Meteorite May Hold No Proof Of Water On Mars

KNOXVILLE, Tenn. — A theory that water once ran across the surface of Mars has been dealt a blow by a University of Tennessee-Knoxville geologist in the current issue of Nature magazine.

Dr. Hap McSween says meteorites from Mars contain minerals which some scientists believe could have been formed only if water had existed there.

No other explanation for the minerals had been theorized, he says.

McSween and Dr. Ralph Harvey of Case Western Reserve University in Cleveland, Ohio, have completed a new study that shows the minerals could have been formed without water.

An asteroid or some other object could have struck the waterless planet, creating temperatures of more than 1,200 degrees, McSween said.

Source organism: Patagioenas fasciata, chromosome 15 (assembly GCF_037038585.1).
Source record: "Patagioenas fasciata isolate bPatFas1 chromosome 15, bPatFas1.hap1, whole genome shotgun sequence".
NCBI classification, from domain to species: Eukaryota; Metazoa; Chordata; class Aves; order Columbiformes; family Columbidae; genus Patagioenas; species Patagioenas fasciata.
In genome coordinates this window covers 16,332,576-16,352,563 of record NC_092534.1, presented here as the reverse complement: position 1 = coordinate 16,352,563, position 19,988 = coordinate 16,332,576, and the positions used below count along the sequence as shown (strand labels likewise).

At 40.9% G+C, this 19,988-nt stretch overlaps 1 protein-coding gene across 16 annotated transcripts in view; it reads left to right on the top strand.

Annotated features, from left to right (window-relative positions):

The heat from the impact would have cooled quickly, creating conditions where the minerals could have formed inside Martian rocks, he said.

“We’re not saying there was never water in Mars,” McSween said. “There is other evidence of water on Mars, such as dried up riverbeds.

“But now we have an alternate interpretation of how these minerals were formed, and it could have occurred without the existence of water.”

Contact: Dr. Hap McSween (423-974-2366)

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